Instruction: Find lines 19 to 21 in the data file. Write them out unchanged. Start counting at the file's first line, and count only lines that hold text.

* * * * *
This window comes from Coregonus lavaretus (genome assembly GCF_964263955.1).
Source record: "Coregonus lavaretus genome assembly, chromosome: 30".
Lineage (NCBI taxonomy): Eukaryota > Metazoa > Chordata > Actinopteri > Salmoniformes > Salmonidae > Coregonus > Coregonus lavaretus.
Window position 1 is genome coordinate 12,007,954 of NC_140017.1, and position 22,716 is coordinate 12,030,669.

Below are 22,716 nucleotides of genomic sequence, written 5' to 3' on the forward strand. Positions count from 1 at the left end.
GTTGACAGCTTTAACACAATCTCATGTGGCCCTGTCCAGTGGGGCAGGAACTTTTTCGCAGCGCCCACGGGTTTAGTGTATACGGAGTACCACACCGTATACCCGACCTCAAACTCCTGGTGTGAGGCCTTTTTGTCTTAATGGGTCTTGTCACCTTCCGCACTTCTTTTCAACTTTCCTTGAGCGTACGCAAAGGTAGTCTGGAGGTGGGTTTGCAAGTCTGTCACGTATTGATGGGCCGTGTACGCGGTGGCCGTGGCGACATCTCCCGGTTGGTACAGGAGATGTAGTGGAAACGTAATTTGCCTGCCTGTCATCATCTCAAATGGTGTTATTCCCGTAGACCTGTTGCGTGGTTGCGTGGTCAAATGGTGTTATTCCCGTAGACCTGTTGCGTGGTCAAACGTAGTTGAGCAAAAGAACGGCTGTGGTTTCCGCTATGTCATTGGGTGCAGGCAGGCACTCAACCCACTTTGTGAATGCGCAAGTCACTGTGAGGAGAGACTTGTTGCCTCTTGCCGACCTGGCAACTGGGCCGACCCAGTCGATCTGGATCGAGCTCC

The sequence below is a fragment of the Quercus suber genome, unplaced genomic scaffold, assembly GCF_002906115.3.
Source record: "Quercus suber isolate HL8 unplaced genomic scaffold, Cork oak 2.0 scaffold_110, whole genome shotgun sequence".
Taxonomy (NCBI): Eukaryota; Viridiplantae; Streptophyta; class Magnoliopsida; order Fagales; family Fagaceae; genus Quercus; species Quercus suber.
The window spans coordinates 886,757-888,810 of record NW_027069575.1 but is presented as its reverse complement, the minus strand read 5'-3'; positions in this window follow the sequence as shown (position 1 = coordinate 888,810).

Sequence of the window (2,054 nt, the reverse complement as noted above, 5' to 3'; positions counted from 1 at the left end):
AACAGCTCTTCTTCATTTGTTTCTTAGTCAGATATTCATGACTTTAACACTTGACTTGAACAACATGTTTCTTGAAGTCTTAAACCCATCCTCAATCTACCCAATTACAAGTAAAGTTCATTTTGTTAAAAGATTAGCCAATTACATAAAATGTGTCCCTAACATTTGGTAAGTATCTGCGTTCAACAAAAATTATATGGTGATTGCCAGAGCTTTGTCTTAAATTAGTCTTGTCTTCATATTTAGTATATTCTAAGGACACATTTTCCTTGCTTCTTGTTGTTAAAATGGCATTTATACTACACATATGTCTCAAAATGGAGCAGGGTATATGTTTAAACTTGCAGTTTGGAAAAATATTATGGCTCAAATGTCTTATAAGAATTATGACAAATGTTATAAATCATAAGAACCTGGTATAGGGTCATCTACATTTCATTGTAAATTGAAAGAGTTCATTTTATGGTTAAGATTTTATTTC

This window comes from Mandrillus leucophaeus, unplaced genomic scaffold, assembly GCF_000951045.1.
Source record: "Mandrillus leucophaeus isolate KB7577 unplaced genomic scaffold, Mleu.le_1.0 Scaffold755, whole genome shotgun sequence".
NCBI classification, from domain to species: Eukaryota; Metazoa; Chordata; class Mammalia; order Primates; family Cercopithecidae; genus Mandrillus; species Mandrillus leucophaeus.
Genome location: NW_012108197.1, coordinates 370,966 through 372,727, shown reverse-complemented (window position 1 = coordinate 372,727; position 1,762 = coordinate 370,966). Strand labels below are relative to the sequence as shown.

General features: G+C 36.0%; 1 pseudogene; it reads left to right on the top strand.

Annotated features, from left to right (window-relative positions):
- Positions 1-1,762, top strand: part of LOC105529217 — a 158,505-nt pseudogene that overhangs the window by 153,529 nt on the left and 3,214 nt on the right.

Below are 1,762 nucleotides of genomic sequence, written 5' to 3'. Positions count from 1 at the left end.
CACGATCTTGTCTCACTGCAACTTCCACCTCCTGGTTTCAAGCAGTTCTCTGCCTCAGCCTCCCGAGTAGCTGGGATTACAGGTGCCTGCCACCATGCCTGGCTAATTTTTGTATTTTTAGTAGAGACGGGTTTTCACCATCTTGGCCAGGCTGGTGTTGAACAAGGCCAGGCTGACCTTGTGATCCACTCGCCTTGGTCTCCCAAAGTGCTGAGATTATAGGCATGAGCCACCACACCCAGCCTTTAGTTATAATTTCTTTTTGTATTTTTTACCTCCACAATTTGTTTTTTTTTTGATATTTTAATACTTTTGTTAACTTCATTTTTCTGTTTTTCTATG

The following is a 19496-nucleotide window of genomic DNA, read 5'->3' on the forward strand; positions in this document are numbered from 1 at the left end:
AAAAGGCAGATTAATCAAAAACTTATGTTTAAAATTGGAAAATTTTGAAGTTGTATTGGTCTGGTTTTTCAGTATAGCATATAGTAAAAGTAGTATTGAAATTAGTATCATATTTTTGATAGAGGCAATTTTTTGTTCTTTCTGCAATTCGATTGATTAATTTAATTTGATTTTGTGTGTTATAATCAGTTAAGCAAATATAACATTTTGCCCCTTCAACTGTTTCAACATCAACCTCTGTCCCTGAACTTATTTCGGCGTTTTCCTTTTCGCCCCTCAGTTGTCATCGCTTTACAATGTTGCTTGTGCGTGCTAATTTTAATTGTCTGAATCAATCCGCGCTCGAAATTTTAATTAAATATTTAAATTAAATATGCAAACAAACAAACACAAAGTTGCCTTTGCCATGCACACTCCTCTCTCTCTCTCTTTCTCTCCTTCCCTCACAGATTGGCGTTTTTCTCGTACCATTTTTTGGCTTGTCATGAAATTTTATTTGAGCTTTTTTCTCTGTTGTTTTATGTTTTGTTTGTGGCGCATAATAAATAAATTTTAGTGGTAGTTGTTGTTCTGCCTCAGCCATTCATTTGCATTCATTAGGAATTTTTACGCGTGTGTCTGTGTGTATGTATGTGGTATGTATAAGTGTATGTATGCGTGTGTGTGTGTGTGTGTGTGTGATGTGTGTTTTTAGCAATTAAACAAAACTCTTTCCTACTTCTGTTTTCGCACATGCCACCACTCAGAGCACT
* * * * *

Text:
- Positions 1-1,762, top strand: part of LOC105529217 — a 158,505-nt pseudogene that overhangs the window by 153,529 nt on the left and 3,214 nt on the right.

Below are 1,762 nucleotides of genomic sequence, written 5' to 3'. Positions count from 1 at the left end.
CACGATCTTGTCTCACTGCAACTTCCACCTCCTGGTTTCAAGCAGTTCTCTGCCTCAGCCTCCCGAGTAGCTGGGATTACAGGTGCCTGCCACCATGCCTGGCTAATTTTTGTATTTTTAGTAGAGACGGGTTTTCACCATCTTGGCCAGGCTGGTGTTGAACAAGGCCAGGCTGACCTTGTGATCCACTCGCCTTGGTCTCCCAAAGTGCTGAGATTATAGGCATGAGCCACCACACCCAGCCTTTAGTTATAATTTCTTTTTGTATTTTTTACCTCCACAATTTGTTTTTTTTTTGATATTTTAATACTTTTGTTAACTTCATTTTTCTGTTTTTCTATG